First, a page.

Although the prevalence of Barrett's esophagus is considered moderate, the condition is the only established precursor of esophageal adenocarcinoma, and thus it has become the focus of programs of endoscopic screening and surveillance.
Although the prevalence of Barrett esophagus is considered moderate, the condition is the only established precursor of esophageal adenocarcinoma, and thus it has become the focus of programs of endoscopic screening and surveillance.
Population-based screening for Barrett esophagus has been, and remains, a controversial issue, in large part because it has not been shown that surveillance reduces the risk of death from esophageal adenocarcinoma.
In JAMA Internal Medicine (February 2015), Paul Lochhead, MBChB, MRCP, and Andrew Chan, MD, MPH, maintained that until research can show surveillance reduced the incidence and mortality of esophageal cancer and resolve the many controversies surrounding Barrett esophagus, patients should be apprised of the limitations of the available evidence. Furthermore, they should be encouraged to make informed choices about whether to participate in Barrett esophagus screening or surveillance programs.
Nonetheless, several organizations, including the American Gastroenterological Association (AGA), recommend routine endoscopic surveillance for individuals with Barrett esophagus, reasoning that if early invasive carcinoma can be identified, the patients may be offered potentially curative resection. And if dysplasia is found, the patient may be offered treatment that prevents further progression to invasive carcinoma.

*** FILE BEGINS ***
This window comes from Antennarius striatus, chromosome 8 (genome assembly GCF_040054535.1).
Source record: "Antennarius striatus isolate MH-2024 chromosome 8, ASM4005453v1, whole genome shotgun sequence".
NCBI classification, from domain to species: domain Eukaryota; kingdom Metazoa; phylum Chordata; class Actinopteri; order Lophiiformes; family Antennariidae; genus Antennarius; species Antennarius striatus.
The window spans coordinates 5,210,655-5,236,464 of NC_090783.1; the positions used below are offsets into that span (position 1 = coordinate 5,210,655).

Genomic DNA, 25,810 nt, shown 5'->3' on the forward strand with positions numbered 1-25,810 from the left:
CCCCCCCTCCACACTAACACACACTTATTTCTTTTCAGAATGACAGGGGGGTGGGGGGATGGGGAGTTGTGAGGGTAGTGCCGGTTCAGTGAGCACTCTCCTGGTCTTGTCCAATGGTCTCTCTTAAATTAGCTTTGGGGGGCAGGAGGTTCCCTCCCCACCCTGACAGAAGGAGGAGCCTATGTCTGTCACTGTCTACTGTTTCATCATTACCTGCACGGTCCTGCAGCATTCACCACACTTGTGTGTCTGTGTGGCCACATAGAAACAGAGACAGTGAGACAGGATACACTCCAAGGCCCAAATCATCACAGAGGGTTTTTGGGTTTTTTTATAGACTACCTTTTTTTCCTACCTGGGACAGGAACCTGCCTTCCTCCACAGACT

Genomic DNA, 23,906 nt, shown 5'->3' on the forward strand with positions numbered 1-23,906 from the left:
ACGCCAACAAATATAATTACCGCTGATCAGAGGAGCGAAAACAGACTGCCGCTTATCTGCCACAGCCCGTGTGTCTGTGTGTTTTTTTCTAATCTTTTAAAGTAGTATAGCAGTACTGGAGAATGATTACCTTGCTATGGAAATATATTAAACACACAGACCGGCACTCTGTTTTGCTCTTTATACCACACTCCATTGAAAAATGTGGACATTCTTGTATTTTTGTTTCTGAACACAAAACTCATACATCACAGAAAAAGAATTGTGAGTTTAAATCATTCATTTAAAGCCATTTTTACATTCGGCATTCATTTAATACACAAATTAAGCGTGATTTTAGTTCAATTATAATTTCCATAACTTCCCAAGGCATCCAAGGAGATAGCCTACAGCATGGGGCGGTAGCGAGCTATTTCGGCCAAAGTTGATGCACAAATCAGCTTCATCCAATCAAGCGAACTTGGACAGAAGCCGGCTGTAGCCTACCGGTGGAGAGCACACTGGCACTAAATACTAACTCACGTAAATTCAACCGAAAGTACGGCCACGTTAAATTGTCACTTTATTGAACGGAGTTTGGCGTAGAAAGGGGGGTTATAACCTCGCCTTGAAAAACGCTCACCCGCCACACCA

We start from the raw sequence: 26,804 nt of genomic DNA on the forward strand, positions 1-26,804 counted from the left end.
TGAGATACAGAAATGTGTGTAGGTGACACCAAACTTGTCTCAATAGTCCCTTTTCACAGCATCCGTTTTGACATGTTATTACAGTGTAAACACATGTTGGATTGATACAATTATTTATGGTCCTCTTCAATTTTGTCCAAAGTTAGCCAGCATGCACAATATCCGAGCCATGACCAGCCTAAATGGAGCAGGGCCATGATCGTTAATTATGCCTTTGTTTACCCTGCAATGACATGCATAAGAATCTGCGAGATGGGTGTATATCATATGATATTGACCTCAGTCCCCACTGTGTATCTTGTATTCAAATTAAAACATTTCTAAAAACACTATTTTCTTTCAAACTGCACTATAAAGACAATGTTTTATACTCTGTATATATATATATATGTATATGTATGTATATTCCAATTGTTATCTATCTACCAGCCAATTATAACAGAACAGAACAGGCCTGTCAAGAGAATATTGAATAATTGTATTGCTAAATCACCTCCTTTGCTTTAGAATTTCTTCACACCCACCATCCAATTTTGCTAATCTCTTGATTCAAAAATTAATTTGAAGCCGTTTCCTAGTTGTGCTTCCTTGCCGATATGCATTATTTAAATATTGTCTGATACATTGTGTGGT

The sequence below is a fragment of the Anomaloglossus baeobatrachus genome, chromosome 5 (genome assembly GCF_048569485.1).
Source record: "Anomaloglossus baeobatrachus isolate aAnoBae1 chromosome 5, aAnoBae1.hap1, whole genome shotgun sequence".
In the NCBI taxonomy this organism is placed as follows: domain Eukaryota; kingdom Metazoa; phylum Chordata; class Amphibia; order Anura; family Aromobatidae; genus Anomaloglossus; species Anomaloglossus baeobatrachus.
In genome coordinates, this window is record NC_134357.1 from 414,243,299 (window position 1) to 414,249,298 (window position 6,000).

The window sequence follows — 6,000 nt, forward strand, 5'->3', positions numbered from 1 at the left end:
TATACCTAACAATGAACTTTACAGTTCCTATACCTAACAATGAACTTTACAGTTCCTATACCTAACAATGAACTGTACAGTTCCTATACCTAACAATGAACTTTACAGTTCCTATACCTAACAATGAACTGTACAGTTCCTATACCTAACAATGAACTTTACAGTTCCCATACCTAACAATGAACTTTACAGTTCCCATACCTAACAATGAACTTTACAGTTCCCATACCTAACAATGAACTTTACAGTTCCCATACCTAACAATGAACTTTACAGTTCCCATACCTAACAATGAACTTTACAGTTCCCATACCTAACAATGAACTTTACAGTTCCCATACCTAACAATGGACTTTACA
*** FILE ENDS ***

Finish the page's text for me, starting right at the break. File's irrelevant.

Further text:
The fact that Barrett esophagus progresses into esophageal adenocarcinoma in only a minority of cases is countered by the significant morbidity and poor survival rate associated with esophageal adenocarcinoma (5-year survival rate <20%). Additionally, the incidence of esophageal adenocarcinoma in the United States has risen markedly since 1975.
Lochhead and Chan highlight that even if endoscopy is found to be efficacious, it is expensive and requires an invasive procedure. A 2014 study using data from large population-based studies suggested that surveillance of patients with nondysplastic Barrett esophagus is unlikely to be cost-effective.
Fewer than 10% of patients with esophageal adenocarcinoma have a preceding diagnosis of Barrett esophagus, so surveillance of patients with Barrett esophagus alone is unlikely to have a major effect on overall esophageal adenocarcinoma incidence or mortality.
The AGA recommends screening for Barrett esophagus in those older than 50 years with symptomatic gastroesophageal reflux disease (GERD) and at least 1 additional risk factor for esophageal adenocarcinoma. But up to 20% of people in Western nations experience GERD symptoms, so the potential target population for screening is huge. Also, about 40% of people with esophageal adenocarcinoma do not report symptoms of GERD; thus screening based primarily on the presence of symptoms is likely to miss a substantial proportion of those at risk.
Lochhead and Chan concluded that physicians will continue to be concerned about adequate surveillance and screening for Barrett esophagus because of the poor survival rates associated with esophageal cancer as well as liability claims for “failure to screen for esophageal cancer in patients without alarm features.”